Last summer, my family and I traveled east to Washington D.C. so that my son could participate in the Junior National Youth Leadership Conference. While he was off spending the week with other youth leaders my dad, my husband and my daughter went off to explore D.C. and all the history it had to offer. On part of the visit we headed out to Mt. Vernon the home of George Washington. The tour of the property can take you all day and it is best to plan on that as there is so much to see. When we visited the new museum had just opened and gave such a great look at the history of this country that it is one area of Mt. Vernon that could be a visit in itself.
What really interests me about visiting historic locations is the understanding that the early settlers of this country had of architecture and design. George Washington was a surveyor and a farmer first and foremost and then the designer of his homestead. The word architect as we know it today did not actually exist until the late 18th century, so anyone designing and building during those days would have had a special understanding of how structures went together and how artisans could work together to create such a location.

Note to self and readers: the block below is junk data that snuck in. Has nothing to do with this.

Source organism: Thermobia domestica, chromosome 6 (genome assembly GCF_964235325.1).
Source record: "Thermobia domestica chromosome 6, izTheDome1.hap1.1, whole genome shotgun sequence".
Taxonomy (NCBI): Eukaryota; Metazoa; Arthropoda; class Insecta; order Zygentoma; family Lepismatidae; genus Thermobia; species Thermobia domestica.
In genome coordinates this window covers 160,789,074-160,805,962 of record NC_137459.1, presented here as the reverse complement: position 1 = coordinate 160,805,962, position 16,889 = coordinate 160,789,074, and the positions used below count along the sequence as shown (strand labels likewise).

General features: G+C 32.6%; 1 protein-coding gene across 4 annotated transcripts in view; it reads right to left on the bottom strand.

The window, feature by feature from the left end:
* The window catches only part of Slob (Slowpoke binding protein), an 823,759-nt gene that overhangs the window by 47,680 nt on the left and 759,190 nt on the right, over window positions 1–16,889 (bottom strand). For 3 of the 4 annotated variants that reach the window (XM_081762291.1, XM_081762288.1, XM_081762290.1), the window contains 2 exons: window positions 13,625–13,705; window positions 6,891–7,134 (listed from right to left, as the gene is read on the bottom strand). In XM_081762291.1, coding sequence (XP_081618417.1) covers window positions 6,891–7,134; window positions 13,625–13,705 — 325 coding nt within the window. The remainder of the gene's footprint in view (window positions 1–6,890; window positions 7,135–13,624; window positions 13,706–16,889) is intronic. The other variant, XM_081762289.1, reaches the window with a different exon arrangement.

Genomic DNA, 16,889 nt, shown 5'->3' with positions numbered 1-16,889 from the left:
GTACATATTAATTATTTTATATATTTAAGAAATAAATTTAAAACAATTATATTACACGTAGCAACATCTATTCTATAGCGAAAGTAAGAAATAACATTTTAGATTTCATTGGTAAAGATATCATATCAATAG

It is such a marvel to me that this was the beginning of what we now know as architecture and design. Sometimes I think in this day and age of computers our designers and architects could use a reminder that drawing and creating came from a collaboration of different trades all helping one another reach a goal. It is that basis of design that interested me in this path that I now lead as a designer of the 21st century.
What historic sites in the US or around the world make you marvel at their understanding of design? I’d love to know…….
design a-z for the month of October is a photographic look at design through the letters of the alphabet and my reflections on those photographs